Ork Bommer – A Review

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The Codex was largely responsible for me finally starting an Ork army but as I’ve always said time and again, you have to love the models you’re collecting or the project will simply never get finished. This is true or all armies in every game ever written. And it was true all those years ago when the Ork Bommer made its first appearance in Epic 40,000 16(ish) years ago. It was those models, along with the Thunderhawk gunship that sold me on that game. I loved the design, the haphazard nature of the construction and the ludicrously big bombs under the wings.

So when the Ork Bommer kit was released for Warhammer 40,000 I was delighted for Ork players the world over because they would know the same joy I did. Little did I realise that I would be in possession of one a year or two later.

When I decided to collect a Freebooter army I made the decision along with it that they needed to be the flashiest, wealthiest, gitiest Orks around and that meant more toys than anyone else and that means jets. It’s entirely possible I’m collecting a near useless army but it’ll look cool as it gets torn to pieces.

But on to the Bommer, or specifically the Dakkajet. I opted for the fighter over the bommer options because I like the idea of the Orks being flyboyz rather than psychopaths. They want to dominate the air and sow fear on the ground rather than fling themselves at it with far more ordnance than is sensible. It fits with my army theme that the pilots are Aces by Ork standards – aloof and skilled rather than kill junkies.OrkBommerNEW01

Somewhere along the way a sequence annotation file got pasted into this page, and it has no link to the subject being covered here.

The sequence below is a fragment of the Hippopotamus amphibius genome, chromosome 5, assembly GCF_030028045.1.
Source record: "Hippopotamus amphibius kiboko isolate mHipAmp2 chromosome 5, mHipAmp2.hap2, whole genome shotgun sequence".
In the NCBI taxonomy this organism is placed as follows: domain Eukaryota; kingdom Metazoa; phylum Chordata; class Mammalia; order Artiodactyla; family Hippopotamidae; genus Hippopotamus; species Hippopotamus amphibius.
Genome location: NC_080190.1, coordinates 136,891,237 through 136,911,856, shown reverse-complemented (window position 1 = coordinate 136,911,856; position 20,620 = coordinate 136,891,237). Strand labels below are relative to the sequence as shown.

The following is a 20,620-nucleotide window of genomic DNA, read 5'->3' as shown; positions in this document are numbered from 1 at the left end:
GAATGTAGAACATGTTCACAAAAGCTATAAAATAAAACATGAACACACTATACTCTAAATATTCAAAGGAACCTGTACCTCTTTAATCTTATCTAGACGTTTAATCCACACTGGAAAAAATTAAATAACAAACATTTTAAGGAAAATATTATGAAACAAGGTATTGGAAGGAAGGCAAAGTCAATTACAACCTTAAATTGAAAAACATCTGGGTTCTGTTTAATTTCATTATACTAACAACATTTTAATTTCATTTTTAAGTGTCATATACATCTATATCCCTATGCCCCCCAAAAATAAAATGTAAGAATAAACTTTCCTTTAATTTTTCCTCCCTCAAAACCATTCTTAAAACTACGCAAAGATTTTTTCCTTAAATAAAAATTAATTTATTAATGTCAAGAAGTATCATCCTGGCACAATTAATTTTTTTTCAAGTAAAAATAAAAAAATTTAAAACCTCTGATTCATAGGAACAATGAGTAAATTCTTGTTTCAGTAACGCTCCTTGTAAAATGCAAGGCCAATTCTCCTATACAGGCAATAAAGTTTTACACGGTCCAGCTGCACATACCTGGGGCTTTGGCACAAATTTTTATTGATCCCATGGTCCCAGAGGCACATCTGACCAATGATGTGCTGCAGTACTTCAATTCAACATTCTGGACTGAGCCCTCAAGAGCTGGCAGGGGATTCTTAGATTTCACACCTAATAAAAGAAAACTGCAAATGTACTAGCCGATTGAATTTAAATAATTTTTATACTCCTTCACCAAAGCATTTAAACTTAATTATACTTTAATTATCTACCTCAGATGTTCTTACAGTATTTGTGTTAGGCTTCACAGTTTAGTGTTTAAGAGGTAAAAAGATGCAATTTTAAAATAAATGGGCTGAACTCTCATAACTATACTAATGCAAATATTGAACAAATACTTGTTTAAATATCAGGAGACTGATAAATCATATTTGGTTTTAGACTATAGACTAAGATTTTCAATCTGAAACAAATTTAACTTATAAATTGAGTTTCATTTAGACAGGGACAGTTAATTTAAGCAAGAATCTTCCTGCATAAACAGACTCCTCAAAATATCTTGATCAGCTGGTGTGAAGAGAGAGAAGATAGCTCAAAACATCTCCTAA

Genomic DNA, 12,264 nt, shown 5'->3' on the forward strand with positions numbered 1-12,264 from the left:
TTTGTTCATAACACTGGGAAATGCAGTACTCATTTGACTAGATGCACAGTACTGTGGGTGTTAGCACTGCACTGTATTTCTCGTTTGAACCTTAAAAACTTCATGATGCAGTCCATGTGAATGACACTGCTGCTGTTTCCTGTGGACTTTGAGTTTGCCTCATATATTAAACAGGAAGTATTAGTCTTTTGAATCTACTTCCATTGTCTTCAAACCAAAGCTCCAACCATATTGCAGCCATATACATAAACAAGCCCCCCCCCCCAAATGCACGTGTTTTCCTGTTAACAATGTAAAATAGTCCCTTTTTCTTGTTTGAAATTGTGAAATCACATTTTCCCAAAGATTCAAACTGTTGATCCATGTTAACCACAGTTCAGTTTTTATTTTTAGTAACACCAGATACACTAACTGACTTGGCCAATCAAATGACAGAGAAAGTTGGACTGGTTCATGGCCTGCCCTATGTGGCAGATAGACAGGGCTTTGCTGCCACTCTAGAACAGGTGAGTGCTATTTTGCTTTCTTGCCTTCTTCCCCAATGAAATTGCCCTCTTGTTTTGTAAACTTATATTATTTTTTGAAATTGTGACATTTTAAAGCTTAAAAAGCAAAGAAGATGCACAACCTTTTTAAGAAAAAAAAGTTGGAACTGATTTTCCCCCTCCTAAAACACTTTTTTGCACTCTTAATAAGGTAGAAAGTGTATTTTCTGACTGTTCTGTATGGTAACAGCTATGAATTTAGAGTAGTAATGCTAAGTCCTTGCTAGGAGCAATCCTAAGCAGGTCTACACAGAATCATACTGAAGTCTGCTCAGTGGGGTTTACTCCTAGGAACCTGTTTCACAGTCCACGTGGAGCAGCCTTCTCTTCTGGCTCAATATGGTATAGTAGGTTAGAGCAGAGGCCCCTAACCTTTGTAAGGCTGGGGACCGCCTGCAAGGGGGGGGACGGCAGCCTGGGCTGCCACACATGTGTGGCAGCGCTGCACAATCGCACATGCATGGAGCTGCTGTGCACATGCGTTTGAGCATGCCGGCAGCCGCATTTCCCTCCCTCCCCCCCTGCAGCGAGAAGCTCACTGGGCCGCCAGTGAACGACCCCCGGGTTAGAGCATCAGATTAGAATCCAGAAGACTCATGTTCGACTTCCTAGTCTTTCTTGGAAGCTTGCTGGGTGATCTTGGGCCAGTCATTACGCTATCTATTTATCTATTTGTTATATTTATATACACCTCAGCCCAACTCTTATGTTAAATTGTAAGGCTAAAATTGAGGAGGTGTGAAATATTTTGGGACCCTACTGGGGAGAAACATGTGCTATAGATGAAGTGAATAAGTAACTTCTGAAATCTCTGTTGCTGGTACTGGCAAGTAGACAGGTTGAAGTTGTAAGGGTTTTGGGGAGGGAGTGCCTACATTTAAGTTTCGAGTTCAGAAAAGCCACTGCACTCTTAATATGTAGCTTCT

The kit is awesome. Providing you follow the instructions it goes together very easily. If you don’t then it’s a sodding pain as it goes together much like an Airfix kit so the fuselage is in two halves. This means if you don’t stick things in the right order you’ll be prising things apart. And much like an Airfix kit (other scale models are available) the fuselage will need to be to make sure all the joins take. Some parts a little thin so a prone to warping. It’s not a criticism as it’s a common enough problem with thin plastic, it’s just a word of warning when building the thing. Take the extra couple of minutes and make sure the joins have all taken.

Other than that it’s a pretty straight forward build with enough bits and bobs on the sprues that allow you to make some pretty distinctive planes should you choose to have more than one. Which of course you would. There’s a little bit of flexibility in the weapon load outs so you can move things around a bit but truth be told, without some snipping and clipping one Dakkajet will look much like any other which is kind of a shame, but something has to give considering the variety within the kit as a whole. And there’s nothing stopping you mixing it up with the parts available for a bit of variety. It’s more that the guns will be pretty much in the same place whether you like it or not.

What’s really awesome about the Bommer kit is that it speaks volumes about the Orks. Or specifically the knowledge hard-coded into the minds of Meks and the pilots. Its design is a lot like the MiG 19 with the intake in the nose and the swept back wings. It’s aerodynamic and features all the various bits and bobs a plane needs to fly. Granted the sophistication stops there as the intakes have spiky bits on them and the landing gear consists of a ski and a hook to bury in the ground. But hey, if it works… But it’s more like the Meks get bored or make do rather than don’t care about what they’re doing.